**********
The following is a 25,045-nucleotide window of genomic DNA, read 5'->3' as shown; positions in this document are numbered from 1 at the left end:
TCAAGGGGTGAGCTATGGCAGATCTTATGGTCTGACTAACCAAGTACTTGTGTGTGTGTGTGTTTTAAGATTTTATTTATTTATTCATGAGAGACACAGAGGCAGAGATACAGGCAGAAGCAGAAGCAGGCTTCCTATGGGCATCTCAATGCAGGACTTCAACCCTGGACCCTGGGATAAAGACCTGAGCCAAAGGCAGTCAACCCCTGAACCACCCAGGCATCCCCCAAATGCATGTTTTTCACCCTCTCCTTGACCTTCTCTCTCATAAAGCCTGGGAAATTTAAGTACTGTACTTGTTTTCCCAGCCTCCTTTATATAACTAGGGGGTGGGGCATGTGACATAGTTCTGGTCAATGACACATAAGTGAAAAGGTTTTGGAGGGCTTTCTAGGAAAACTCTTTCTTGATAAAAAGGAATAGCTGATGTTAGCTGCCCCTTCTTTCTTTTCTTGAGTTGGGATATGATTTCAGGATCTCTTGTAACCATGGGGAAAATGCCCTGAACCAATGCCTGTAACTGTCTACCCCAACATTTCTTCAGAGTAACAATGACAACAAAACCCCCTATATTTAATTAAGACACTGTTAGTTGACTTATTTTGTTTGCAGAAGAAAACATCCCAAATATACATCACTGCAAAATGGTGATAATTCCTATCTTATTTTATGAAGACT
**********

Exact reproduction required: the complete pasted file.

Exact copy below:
The following is a 25,045-nucleotide window of genomic DNA, read 5'->3' as shown; positions in this document are numbered from 1 at the left end:
TCAAGGGGTGAGCTATGGCAGATCTTATGGTCTGACTAACCAAGTACTTGTGTGTGTGTGTGTTTTAAGATTTTATTTATTTATTCATGAGAGACACAGAGGCAGAGATACAGGCAGAAGCAGAAGCAGGCTTCCTATGGGCATCTCAATGCAGGACTTCAACCCTGGACCCTGGGATAAAGACCTGAGCCAAAGGCAGTCAACCCCTGAACCACCCAGGCATCCCCCAAATGCATGTTTTTCACCCTCTCCTTGACCTTCTCTCTCATAAAGCCTGGGAAATTTAAGTACTGTACTTGTTTTCCCAGCCTCCTTTATATAACTAGGGGGTGGGGCATGTGACATAGTTCTGGTCAATGACACATAAGTGAAAAGGTTTTGGAGGGCTTTCTAGGAAAACTCTTTCTTGATAAAAAGGAATAGCTGATGTTAGCTGCCCCTTCTTTCTTTTCTTGAGTTGGGATATGATTTCAGGATCTCTTGTAACCATGGGGAAAATGCCCTGAACCAATGCCTGTAACTGTCTACCCCAACATTTCTTCAGAGTAACAATGACAACAAAACCCCCTATATTTAATTAAGACACTGTTAGTTGACTTATTTTGTTTGCAGAAGAAAACATCCCAAATATACATCACTGCAAAATGGTGATAATTCCTATCTTATTTTATGAAGACT